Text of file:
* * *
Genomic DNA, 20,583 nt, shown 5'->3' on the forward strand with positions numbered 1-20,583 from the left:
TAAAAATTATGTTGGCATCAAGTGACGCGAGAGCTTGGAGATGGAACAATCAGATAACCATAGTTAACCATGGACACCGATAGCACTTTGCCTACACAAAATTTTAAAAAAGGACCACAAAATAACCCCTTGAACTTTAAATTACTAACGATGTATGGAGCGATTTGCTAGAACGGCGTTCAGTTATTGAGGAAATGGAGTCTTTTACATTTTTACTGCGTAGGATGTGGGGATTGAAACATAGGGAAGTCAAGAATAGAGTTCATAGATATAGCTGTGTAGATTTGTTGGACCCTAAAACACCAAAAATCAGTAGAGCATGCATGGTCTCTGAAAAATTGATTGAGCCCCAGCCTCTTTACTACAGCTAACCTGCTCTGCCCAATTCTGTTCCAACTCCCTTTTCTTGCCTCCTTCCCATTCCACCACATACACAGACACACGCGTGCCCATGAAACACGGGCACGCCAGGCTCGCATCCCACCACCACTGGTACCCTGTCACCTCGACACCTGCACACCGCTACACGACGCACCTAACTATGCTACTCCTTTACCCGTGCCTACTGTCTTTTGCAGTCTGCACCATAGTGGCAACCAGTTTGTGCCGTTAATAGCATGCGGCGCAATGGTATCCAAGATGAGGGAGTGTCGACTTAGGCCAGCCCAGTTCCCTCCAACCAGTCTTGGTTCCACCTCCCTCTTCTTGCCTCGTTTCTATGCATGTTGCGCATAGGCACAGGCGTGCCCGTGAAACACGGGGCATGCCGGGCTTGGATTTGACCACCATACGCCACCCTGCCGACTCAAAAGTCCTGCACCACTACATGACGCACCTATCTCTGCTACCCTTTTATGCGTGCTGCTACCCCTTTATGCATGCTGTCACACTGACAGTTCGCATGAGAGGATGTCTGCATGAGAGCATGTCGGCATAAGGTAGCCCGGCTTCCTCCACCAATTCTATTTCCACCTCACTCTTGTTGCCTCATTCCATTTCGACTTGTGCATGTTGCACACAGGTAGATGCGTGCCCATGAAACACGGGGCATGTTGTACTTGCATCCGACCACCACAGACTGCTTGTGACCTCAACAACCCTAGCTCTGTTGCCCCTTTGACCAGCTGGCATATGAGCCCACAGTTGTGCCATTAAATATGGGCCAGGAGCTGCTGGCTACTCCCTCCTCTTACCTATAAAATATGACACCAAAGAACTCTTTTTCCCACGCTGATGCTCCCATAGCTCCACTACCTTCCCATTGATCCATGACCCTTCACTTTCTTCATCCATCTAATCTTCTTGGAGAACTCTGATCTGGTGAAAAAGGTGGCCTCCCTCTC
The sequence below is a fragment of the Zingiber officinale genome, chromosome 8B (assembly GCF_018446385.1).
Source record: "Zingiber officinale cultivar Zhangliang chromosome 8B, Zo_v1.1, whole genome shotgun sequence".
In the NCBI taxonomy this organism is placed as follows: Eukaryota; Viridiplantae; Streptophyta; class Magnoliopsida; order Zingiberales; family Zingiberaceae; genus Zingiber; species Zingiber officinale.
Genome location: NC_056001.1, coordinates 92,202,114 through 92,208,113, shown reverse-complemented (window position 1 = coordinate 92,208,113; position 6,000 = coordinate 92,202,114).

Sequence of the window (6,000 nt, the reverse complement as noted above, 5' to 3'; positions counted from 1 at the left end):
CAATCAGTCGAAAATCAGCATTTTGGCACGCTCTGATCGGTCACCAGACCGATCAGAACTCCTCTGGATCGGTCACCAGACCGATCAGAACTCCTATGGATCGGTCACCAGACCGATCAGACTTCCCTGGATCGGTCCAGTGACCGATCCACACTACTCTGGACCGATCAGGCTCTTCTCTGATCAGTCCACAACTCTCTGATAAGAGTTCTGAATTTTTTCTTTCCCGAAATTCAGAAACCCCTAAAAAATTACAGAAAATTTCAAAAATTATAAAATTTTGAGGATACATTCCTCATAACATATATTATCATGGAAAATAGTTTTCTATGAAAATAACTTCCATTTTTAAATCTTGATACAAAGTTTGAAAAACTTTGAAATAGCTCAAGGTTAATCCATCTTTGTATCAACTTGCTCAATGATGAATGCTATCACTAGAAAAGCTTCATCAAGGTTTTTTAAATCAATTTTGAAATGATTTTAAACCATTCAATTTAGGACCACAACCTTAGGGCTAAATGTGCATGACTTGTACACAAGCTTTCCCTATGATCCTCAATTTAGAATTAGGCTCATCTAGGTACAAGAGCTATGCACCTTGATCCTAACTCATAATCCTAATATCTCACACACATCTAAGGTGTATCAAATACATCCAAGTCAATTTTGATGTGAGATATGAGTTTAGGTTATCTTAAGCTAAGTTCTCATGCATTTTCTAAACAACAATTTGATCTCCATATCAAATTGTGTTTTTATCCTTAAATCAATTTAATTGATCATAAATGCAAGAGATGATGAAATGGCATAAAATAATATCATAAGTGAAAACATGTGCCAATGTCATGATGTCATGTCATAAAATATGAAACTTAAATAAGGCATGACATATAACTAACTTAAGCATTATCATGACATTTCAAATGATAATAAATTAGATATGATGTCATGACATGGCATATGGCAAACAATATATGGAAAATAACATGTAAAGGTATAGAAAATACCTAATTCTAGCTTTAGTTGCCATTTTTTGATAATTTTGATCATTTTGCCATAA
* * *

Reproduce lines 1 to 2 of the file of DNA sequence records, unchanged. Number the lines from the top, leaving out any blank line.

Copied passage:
Genomic DNA, 20,583 nt, shown 5'->3' on the forward strand with positions numbered 1-20,583 from the left:
TAAAAATTATGTTGGCATCAAGTGACGCGAGAGCTTGGAGATGGAACAATCAGATAACCATAGTTAACCATGGACACCGATAGCACTTTGCCTACACAAAATTTTAAAAAAGGACCACAAAATAACCCCTTGAACTTTAAATTACTAACGATGTATGGAGCGATTTGCTAGAACGGCGTTCAGTTATTGAGGAAATGGAGTCTTTTACATTTTTACTGCGTAGGATGTGGGGATTGAAACATAGGGAAGTCAAGAATAGAGTTCATAGATATAGCTGTGTAGATTTGTTGGACCCTAAAACACCAAAAATCAGTAGAGCATGCATGGTCTCTGAAAAATTGATTGAGCCCCAGCCTCTTTACTACAGCTAACCTGCTCTGCCCAATTCTGTTCCAACTCCCTTTTCTTGCCTCCTTCCCATTCCACCACATACACAGACACACGCGTGCCCATGAAACACGGGCACGCCAGGCTCGCATCCCACCACCACTGGTACCCTGTCACCTCGACACCTGCACACCGCTACACGACGCACCTAACTATGCTACTCCTTTACCCGTGCCTACTGTCTTTTGCAGTCTGCACCATAGTGGCAACCAGTTTGTGCCGTTAATAGCATGCGGCGCAATGGTATCCAAGATGAGGGAGTGTCGACTTAGGCCAGCCCAGTTCCCTCCAACCAGTCTTGGTTCCACCTCCCTCTTCTTGCCTCGTTTCTATGCATGTTGCGCATAGGCACAGGCGTGCCCGTGAAACACGGGGCATGCCGGGCTTGGATTTGACCACCATACGCCACCCTGCCGACTCAAAAGTCCTGCACCACTACATGACGCACCTATCTCTGCTACCCTTTTATGCGTGCTGCTACCCCTTTATGCATGCTGTCACACTGACAGTTCGCATGAGAGGATGTCTGCATGAGAGCATGTCGGCATAAGGTAGCCCGGCTTCCTCCACCAATTCTATTTCCACCTCACTCTTGTTGCCTCATTCCATTTCGACTTGTGCATGTTGCACACAGGTAGATGCGTGCCCATGAAACACGGGGCATGTTGTACTTGCATCCGACCACCACAGACTGCTTGTGACCTCAACAACCCTAGCTCTGTTGCCCCTTTGACCAGCTGGCATATGAGCCCACAGTTGTGCCATTAAATATGGGCCAGGAGCTGCTGGCTACTCCCTCCTCTTACCTATAAAATATGACACCAAAGAACTCTTTTTCCCACGCTGATGCTCCCATAGCTCCACTACCTTCCCATTGATCCATGACCCTTCACTTTCTTCATCCATCTAATCTTCTTGGAGAACTCTGATCTGGTGAAAAAGGTGGCCTCCCTCTC